University of Nottingham leads European study into lethal 'super'
strains of C. difficile
31 January 2009
The British Midlands Development Corporation has announced that
scientists at The University of Nottingham are leading a major European
study to unravel the genetic code of one of the most lethal strains of
hospital acquired infections.
The $4.5 million, three-year study will use gene knock-out technology
developed in Nottingham to study the function of genes in a 'super'
strain of the bacteria Clostridium difficile, to discover why
it causes more severe disease, kills more people, is harder to eradicate
and more resistant to antibiotics.
It is hoped that the study will lead to better tests to diagnose
'super' strains of C. difficile, more effective treatments and,
possibly, even a vaccine to protect against the disease.
Currently, scientists know that the bacteria cause disease by
sticking to epithelial cells of the gut lining and releasing two toxins
that damage cells leading to the tell-tale symptom of severe diarrhoea.
However, there is very little known about the ways in which the bacteria
operate and why the strain should be more severe than its less virulent
Leading the study, Professor Nigel Minton in The University of
Nottingham's School of Molecular Medical Sciences, said: "These
hypervirulent organisms seem to be taking over as the dominant strain in
outbreaks and, worryingly, there are only two antibiotics which are
still effective against them. There is a very real danger that total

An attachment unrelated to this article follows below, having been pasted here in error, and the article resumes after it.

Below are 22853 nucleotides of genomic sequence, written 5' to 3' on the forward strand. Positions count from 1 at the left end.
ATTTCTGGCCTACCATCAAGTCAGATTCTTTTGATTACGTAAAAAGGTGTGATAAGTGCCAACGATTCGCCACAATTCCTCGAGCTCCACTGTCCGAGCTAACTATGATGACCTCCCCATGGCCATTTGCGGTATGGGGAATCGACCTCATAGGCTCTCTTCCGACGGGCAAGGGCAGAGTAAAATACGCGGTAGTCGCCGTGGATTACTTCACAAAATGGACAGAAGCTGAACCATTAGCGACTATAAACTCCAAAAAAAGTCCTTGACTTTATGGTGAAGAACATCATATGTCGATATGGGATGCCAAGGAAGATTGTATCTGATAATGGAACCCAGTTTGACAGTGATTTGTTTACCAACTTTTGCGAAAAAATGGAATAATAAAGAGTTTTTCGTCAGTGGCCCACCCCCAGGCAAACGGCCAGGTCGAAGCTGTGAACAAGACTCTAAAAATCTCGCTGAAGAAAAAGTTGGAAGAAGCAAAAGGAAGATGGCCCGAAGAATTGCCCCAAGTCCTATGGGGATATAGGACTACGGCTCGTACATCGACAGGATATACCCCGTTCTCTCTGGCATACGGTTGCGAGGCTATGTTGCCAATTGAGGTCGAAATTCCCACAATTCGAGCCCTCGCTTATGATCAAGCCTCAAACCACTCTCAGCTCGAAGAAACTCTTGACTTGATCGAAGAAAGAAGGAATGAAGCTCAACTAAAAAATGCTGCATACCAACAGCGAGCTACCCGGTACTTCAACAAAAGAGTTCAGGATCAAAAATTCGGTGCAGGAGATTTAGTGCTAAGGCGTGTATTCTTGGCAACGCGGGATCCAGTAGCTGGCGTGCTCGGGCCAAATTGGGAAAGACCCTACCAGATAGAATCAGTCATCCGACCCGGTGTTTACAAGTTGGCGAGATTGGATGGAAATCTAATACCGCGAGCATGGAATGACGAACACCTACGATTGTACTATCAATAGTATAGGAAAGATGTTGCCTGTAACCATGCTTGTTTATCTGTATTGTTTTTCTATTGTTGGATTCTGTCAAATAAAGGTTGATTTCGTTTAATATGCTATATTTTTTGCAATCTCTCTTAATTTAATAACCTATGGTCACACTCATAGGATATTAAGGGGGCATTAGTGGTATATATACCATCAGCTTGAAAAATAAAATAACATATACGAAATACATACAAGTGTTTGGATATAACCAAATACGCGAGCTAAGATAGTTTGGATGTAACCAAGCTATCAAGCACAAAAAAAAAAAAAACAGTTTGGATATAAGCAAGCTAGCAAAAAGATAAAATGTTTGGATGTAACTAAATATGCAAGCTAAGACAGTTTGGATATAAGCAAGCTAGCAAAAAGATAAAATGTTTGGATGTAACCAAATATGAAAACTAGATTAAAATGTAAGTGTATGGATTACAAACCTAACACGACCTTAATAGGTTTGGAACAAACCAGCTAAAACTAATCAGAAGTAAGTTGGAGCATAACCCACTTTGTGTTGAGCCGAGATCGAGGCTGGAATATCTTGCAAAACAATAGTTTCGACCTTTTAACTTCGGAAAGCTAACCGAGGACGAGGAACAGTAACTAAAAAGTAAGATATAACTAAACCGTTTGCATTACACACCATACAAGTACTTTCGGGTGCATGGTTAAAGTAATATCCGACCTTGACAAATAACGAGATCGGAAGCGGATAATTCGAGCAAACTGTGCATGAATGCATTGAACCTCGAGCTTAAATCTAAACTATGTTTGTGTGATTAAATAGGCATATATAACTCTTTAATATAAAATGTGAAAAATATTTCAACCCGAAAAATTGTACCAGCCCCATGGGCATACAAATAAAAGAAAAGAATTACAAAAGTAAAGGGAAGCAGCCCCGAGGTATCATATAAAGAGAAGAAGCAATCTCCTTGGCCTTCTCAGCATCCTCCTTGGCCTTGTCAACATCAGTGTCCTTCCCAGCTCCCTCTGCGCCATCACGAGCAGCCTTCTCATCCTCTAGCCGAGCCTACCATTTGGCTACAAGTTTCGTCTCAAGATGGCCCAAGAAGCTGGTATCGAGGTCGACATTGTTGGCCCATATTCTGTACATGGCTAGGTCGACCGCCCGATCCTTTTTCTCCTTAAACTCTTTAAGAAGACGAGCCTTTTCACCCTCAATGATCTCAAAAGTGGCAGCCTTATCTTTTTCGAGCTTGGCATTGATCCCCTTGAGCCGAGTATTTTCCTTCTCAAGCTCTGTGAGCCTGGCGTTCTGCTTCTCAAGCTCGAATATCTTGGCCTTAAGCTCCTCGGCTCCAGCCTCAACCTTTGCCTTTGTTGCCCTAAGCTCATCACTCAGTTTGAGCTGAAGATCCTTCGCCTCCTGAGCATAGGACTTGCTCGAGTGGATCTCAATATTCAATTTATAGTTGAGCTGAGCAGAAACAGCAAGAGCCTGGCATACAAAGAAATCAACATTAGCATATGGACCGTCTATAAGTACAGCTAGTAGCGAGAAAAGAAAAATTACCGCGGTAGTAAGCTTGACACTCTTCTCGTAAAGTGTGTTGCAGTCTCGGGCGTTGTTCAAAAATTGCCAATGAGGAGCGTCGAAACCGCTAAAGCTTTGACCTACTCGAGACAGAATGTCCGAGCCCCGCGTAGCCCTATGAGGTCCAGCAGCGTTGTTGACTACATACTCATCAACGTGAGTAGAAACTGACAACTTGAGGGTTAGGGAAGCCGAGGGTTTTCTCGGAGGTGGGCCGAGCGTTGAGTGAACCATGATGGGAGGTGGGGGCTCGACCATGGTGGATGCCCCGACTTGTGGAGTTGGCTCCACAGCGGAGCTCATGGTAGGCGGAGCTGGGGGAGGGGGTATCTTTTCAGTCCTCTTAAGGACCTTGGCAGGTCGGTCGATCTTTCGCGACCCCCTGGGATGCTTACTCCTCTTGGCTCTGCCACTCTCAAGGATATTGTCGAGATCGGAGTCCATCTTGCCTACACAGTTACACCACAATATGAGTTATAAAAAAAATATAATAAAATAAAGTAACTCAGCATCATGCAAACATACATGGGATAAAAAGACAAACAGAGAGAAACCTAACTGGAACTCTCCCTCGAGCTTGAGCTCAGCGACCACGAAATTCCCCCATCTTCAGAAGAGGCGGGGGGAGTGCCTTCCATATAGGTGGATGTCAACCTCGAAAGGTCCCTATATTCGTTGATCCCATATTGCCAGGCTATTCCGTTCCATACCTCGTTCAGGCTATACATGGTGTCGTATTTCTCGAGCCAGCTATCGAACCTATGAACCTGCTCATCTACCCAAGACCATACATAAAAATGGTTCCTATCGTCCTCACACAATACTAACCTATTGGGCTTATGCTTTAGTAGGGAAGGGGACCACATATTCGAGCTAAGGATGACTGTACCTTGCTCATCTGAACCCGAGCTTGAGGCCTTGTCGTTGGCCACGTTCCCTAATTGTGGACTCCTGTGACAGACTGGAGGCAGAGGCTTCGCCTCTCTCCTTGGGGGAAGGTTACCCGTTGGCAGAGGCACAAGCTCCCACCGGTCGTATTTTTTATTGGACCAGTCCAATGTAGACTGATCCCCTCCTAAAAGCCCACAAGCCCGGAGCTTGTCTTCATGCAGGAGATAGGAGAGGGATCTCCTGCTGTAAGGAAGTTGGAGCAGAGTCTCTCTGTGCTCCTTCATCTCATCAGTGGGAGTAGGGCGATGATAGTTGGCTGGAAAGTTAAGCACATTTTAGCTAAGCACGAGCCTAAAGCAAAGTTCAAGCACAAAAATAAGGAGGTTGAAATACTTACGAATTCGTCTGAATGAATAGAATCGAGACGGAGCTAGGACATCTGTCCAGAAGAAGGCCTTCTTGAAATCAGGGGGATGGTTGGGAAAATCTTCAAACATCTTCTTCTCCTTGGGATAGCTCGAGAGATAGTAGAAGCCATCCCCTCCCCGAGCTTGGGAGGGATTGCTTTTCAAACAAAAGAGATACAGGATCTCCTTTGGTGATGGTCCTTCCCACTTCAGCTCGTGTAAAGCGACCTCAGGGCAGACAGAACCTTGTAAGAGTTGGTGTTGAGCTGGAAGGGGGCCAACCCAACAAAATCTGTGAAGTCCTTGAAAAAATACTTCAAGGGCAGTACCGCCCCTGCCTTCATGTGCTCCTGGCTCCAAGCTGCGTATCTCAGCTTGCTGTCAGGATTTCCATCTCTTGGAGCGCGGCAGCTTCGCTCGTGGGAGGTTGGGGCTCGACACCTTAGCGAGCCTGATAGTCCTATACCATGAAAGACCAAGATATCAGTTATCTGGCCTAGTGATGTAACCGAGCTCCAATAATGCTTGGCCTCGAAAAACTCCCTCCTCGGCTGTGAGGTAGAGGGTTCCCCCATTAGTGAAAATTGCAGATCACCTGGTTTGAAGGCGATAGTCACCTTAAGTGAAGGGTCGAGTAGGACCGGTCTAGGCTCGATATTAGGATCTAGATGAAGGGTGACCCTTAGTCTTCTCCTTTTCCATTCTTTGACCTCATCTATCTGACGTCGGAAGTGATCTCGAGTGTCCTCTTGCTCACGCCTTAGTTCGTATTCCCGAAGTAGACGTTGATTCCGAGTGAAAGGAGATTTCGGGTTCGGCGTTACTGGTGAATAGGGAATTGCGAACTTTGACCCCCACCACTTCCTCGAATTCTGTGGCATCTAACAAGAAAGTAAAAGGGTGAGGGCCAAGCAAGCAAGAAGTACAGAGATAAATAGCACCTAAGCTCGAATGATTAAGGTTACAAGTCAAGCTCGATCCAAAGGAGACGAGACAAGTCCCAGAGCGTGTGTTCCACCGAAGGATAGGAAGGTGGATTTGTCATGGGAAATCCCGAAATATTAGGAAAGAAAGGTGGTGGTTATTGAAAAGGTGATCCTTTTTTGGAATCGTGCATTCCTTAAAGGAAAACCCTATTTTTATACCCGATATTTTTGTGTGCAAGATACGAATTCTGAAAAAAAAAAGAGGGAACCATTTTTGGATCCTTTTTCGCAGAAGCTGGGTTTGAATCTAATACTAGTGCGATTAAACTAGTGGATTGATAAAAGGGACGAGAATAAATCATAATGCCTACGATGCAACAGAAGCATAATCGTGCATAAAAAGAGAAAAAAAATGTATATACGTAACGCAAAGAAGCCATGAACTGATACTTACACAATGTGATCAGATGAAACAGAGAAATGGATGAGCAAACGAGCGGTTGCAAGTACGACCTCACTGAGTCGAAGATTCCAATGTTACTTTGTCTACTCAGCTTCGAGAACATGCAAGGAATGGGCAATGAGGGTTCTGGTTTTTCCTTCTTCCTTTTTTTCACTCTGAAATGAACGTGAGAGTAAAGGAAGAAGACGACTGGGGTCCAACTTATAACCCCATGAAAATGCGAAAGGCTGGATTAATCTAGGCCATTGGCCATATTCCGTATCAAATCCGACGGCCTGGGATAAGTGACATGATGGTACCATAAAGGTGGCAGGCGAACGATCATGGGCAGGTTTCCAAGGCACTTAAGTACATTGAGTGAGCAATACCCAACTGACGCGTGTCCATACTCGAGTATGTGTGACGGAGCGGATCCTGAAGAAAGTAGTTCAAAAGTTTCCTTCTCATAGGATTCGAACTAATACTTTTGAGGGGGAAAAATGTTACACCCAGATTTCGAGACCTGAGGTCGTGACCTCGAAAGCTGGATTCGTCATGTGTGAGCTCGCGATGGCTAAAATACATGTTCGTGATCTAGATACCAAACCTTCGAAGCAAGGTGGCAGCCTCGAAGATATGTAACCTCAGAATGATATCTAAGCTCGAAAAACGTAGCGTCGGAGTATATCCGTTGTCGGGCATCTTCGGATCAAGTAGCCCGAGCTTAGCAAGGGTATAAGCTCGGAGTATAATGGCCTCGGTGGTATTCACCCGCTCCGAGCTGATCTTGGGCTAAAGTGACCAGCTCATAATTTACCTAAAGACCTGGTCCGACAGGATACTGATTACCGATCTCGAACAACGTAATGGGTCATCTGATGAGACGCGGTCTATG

resistance may arise, and if that happens then this will become an
extremely serious problem.
"The idea behind the study is that we investigate the genomes of the
hypervirulent strains and identify their differences to the so-called
standard strains. In this way, we should get a clearer picture of the
whole range of factors involved in its spread and the way in which it
The Centre for Healthcare Associated Infections (CHAI) was
established at the University of Nottingham in late 2006. CHAI consists
of researchers from the University, together with clinical colleagues
from Nottingham University Hospitals NHS Trust, which allows a unique
holistic approach to HAI research.
Researchers in CHAI have made major breakthroughs in our
understanding of the basic biology of C. difficile and MRSA
that will assist efforts to develop new antibiotics and better
diagnostic tests to identify these pathogens.
During the three-year study, scientists at Nottingham will use a
technology called ClosTron to produce mutant versions of the
hypervirulent strains. They will knock out genes one by one and then
compare the mutant version to the standard organism to assess the
function of each cell.
The British Midlands region, comprising the East and the West
Midlands in the centre of the UK, is at the heart of the UK's biopharma
industry, which is the largest in Europe, generating revenues in excess
of $8.6 billion per year. Strong links between academia and industry
across the region, have resulted in the creation of many dedicated
science parks and incubators. These include BioCity Nottingham, the
largest bioscience innovation and incubation centre in the UK.
Bio-research in the Midlands has attracted a number of the world's
most active pharma and biotech companies, including AstraZeneca,
Aventis, Bayer, Boots, GeneSeek, Novartis, Sunrise Medical, Salts
Healthcare, Bibby Sterilin, Cobra Biomanufacturing, Sterilox and 3M.
"Universities in the Midlands continue to set the bar in innovation and
discovery," said Vern Sebby, President and CEO of British Midlands
Development Corporation, "The British Midlands is one of Europe's
premier locations for the advancement of medicine and life sciences. All
of the region's 18 universities have unique areas of scientific
expertise, which fuel the region's record of innovation in the field."
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